EVEROLIMUS (Page 2 of 9)

2.10 Dosage Modifications for Hepatic Impairment

The recommended dosages of everolimus for patients with hepatic impairment are described in Table 3 [see Use in Specific Populations (8.6)]:

Table 3: Recommended Dosage Modifications for Patients With Hepatic Impairment

Indication Dose Modification for Everolimus
Breast Cancer and TSC-Associated Renal Angiomyolipoma
  • Mild hepatic impairment (Child-Pugh class A) – 7.5 mg orally once daily; decrease the dose to 5 mg orally once daily if a dose of 7.5 mg once daily is not tolerated.
  • Moderate hepatic impairment (Child-Pugh class B) – 5 mg orally once daily; decrease the dose to 2.5 mg orally once daily if a dose of 5 mg once daily is not tolerated.
  • Severe hepatic impairment (Child-Pugh class C) – 2.5 mg orally once daily if the desired benefit outweighs the risk; do not exceed a dose of 2.5 mg once daily.
TSC-Associated SEGA
  • Severe hepatic impairment (Child-Pugh class C) – 2.5 mg/m2 orally once daily.
  • Adjust dose based on everolimus trough concentrations as recommended [see Dosage and Administration (2.8)].

Abbreviations: NET, Neuroendocrine Tumors; RCC, Renal Cell Carcinoma; SEGA, Subependymal Giant Cell Astrocytoma; TSC, Tuberous Sclerosis Complex.

2.11 Dosage Modifications for P-gp and CYP3A4 Inhibitors

Table 4: Recommended Dosage Modifications for Concurrent Use of Everolimus With a P-gp and Moderate CYP3A4 Inhibitor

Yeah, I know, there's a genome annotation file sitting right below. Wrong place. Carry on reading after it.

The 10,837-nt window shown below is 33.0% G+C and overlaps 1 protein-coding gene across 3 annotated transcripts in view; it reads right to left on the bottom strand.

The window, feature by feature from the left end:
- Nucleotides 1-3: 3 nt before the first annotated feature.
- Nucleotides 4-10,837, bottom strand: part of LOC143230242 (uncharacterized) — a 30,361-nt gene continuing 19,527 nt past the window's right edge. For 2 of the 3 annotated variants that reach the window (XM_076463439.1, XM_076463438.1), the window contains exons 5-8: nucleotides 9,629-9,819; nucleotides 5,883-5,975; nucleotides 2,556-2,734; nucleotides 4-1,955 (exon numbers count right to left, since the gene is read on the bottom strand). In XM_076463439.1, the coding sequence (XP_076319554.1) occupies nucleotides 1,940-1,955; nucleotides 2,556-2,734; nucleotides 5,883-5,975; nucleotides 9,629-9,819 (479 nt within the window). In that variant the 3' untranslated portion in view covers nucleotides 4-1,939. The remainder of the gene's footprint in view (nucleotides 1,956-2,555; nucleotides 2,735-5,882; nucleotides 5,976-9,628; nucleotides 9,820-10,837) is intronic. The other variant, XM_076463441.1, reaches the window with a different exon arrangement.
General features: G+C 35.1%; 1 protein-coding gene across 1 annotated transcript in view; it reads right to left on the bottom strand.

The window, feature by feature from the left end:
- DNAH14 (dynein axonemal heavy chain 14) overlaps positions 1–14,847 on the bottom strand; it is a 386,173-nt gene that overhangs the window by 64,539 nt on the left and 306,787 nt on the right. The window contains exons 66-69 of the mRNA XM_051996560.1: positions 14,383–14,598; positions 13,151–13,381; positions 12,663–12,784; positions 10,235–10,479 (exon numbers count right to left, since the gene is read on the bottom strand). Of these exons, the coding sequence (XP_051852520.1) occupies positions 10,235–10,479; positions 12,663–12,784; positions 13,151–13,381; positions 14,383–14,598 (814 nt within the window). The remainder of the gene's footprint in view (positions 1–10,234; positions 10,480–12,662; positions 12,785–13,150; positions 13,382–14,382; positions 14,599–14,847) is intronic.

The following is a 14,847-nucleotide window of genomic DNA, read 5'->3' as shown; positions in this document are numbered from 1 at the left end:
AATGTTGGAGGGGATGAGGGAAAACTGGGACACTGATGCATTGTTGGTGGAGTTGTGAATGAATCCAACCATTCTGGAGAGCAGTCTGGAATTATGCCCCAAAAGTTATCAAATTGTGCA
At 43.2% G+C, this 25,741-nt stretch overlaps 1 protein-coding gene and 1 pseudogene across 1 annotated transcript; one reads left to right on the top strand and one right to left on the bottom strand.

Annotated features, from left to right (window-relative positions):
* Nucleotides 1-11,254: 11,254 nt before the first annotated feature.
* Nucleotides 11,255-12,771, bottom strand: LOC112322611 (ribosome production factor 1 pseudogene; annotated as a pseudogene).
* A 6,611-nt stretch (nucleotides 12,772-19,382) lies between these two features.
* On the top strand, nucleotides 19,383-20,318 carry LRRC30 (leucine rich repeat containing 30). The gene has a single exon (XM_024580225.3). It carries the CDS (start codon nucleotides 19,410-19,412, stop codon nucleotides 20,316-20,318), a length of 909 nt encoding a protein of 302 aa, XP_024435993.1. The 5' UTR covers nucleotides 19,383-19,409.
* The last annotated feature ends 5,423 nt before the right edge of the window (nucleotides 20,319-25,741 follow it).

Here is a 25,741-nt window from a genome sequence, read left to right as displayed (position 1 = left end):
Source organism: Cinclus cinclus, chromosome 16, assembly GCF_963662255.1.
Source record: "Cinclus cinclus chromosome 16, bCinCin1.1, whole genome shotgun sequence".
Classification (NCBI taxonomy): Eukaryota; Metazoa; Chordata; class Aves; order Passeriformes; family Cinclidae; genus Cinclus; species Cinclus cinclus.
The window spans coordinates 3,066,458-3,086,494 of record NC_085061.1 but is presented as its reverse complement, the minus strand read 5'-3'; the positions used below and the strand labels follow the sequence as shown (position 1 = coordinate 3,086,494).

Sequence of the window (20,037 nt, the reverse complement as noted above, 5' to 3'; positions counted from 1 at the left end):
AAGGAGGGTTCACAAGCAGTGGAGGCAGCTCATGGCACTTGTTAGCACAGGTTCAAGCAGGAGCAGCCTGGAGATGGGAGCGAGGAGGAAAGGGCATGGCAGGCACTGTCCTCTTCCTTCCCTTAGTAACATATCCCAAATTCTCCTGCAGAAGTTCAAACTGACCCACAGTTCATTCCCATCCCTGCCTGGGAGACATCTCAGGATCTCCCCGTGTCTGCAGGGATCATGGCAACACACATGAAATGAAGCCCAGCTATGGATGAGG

Indication Dose Modification for Everolimus
Breast Cancer andTSC-Associated Renal Angiomyolipoma
  • Reduce dose to 2.5 mg once daily.
  • May increase dose to 5 mg once daily if tolerated.
  • Resume dose administered prior to inhibitor initiation, once the inhibitor is discontinued for 3 days.
TSC-Associated SEGA
  • Reduce the daily dose by 50%.
  • Change to every other day dosing if the reduced dose is lower than the lowest available strength.
  • Resume dose administered prior to inhibitor initiation, once the inhibitor is discontinued for 3 days.
  • Assess trough concentrations when initiating and discontinuing the inhibitor [see
Dosage and Administration (2.8)].

2.12 Dosage Modifications for P-gp and CYP3A4 Inducers

Table 5: Recommended Dosage Modifications for Concurrent Use of Everolimus With P-gp and Strong CYP3A4 Inducers

Indication Dose Modification for Everolimus
Breast Cancer andTSC-Associated Renal Angiomyolipoma
  • Avoid coadministration where alternatives exist.
  • If coadministration cannot be avoided, double the daily dose using increments of 5 mg or less. Multiple increments may be required.
  • Resume the dose administered prior to inducer initiation, once an inducer is discontinued for 5 days.
TSC-Associated SEGA
  • Double the daily dose using increments of 5 mg or less. Multiple increments may be required.
  • Addition of another strong CYP3A4 inducer in a patient already receiving treatment with a strong CYP3A4 inducer may not require additional dosage modification.
  • Assess trough concentrations when initiating and discontinuing the inducer [see Dosage and Administration (2.8)].
  • Resume the dose administered before starting any inducer, once all inducers are discontinued for 5 days.

2.13 Administration and Preparation

  • Administer everolimus at the same time each day.
  • Administer everolimus consistently either with or without food [see Clinical Pharmacology (12.3)].
  • If a dose of everolimus is missed, it can be administered up to 6 hours after the time it is normally administered. After more than 6 hours, the dose should be skipped for that day. The next day, everolimus should be administered at its usual time. Double doses should not be administered to make up for the dose that was missed.